- “Internal accomplishments. Because exteriority is so dominant for leaders, their interiority can be hard to find. It took jail for Mandela to force the journey to the interior life and define his success by what he could accomplish internally. Both external demands and lack of time are key factors here. Most leaders struggle to find even a little time for quiet space, moments of reflection, or the spiritual disciplines that take our lives to deeper places…
- “Honesty. What works is more valued by many leaders than what’s right. Being honest, especially with oneself, is so hard to do when the demand to be successful is such a daily requirement. Telling the truth — and more importantly, living truthfully — is the moral foundation for genuine leadership…
- “Sincerity. Saying what you mean and meaning what you say makes for the kind of leaders that so many are hungry for these days…. Deciding what you believe or think, then acting upon that in ways that are very transparent to the people around you, creates necessary transparency in society rather than the insincerity and opacity we have come to expect.
- “Simplicity. The systems we’ve constructed are so complicated, so it’s easy to lose how simple, direct, and clear true leadership is. Simplicity is not shallowness. On the contrary, being simple means cutting through all the distractions and complexities of life to get to the heart of the matter, the plain truths we need to tell, and the clear choices we have to make. Good leaders understand the depth of the problems we have to solve but keep their purposes, goals, and directions both simple and clear.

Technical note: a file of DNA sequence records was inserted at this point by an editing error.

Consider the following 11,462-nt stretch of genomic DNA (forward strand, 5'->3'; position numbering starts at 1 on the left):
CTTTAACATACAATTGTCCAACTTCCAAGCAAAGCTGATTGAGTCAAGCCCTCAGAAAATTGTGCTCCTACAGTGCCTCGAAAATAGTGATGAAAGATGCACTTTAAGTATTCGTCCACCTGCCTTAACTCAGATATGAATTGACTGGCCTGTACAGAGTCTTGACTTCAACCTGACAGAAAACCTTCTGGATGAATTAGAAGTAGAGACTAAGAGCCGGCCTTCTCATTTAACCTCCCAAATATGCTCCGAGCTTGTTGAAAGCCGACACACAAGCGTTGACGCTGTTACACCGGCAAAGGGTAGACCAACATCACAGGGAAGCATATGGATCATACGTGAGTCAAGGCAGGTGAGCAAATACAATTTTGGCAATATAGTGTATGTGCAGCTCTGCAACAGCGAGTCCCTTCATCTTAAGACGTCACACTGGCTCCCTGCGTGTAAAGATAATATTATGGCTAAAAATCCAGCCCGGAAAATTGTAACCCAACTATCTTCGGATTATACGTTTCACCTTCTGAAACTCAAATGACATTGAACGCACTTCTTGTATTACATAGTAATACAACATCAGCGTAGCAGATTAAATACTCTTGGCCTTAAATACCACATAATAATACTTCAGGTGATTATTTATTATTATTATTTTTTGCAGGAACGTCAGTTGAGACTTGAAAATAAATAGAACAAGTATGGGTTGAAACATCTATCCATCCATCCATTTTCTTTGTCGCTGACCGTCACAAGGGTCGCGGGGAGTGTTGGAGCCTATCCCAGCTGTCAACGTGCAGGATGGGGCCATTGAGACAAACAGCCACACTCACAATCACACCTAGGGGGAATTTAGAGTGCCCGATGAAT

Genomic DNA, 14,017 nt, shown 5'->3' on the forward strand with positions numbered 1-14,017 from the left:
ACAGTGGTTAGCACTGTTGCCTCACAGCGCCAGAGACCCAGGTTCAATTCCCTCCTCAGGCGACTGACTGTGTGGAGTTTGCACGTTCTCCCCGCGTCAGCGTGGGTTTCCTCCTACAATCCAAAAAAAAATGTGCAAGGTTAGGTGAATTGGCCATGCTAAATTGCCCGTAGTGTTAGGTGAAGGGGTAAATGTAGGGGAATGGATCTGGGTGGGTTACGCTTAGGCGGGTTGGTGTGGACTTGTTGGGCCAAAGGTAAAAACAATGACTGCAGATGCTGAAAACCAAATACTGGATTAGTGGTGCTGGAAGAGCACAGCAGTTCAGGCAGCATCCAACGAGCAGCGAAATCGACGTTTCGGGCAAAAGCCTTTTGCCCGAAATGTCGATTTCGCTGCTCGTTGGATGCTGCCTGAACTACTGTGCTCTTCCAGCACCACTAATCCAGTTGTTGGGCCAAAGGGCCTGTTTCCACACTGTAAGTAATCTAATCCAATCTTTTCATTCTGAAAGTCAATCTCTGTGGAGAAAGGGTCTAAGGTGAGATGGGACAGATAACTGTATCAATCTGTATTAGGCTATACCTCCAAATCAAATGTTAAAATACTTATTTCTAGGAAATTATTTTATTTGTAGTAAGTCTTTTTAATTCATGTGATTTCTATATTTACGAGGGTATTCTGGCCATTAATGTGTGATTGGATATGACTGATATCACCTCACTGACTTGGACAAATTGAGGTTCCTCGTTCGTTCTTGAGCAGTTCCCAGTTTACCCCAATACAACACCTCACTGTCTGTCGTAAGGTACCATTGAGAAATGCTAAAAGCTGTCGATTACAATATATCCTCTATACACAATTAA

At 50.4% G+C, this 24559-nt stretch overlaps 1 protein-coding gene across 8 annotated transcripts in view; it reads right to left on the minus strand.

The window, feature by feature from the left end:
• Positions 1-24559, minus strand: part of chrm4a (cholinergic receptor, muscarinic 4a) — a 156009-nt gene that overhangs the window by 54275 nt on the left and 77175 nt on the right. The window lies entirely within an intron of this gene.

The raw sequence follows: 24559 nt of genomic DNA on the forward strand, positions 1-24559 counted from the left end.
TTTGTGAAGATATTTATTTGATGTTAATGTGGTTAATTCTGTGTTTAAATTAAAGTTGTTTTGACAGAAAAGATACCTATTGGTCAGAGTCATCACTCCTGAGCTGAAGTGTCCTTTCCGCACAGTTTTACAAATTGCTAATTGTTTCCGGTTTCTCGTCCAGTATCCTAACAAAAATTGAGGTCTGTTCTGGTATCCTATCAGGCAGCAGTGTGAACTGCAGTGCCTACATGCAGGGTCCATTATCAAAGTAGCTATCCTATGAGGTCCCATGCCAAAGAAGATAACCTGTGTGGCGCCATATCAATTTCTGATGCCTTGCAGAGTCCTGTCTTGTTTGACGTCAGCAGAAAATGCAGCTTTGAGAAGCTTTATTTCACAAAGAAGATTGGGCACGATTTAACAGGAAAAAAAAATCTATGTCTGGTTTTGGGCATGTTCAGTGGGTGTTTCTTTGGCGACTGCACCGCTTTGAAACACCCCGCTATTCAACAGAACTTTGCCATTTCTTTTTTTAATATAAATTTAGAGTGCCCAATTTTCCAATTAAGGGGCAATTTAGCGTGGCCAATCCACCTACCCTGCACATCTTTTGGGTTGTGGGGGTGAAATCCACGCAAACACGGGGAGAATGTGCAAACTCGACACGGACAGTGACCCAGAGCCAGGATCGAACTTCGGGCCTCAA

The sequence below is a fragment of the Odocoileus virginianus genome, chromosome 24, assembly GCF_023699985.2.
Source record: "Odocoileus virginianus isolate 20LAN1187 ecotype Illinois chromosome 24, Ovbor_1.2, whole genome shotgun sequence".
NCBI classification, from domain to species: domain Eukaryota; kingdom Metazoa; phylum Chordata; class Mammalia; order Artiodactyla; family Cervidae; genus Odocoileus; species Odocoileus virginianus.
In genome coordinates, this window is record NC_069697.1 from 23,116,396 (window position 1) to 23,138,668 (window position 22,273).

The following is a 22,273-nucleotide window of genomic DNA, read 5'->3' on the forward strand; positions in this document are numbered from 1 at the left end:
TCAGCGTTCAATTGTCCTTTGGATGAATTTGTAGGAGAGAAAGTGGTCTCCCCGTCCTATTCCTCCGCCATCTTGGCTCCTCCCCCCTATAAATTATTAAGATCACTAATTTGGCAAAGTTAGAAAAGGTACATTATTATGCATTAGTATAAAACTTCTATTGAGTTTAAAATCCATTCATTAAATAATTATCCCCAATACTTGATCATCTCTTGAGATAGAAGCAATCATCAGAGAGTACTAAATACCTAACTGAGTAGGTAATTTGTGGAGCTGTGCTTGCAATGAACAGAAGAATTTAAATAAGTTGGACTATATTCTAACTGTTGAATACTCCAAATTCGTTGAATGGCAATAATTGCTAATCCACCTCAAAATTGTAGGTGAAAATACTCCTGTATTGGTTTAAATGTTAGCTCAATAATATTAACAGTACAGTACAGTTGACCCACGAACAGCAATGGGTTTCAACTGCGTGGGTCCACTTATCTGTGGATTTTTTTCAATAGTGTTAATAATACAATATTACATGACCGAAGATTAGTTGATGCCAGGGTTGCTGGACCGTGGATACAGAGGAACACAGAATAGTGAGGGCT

- “Humility. This is absolutely the hardest thing for leaders of all kinds. It’s so easy to listen to those warm and excessive introductions before you speak, or to enjoy audience responses too much, or to believe your press clippings. Instead, we need to always be aware of our human limitations, moral shortcomings, and how much we really do need the people around us — especially those closest to us…
- “Generosity. How much we give, not how much we get, should be the test of leadership. There are far too many perks, privileges, and prerogatives for leaders today. The essence of leadership, from a moral and religious perspective, is essentially service — to our neighbors and to the world… How generous are we with our time, energy, gifts, and resources to all the people and needs that surround us, and how does our generosity create the new opportunities that people are so hungry for?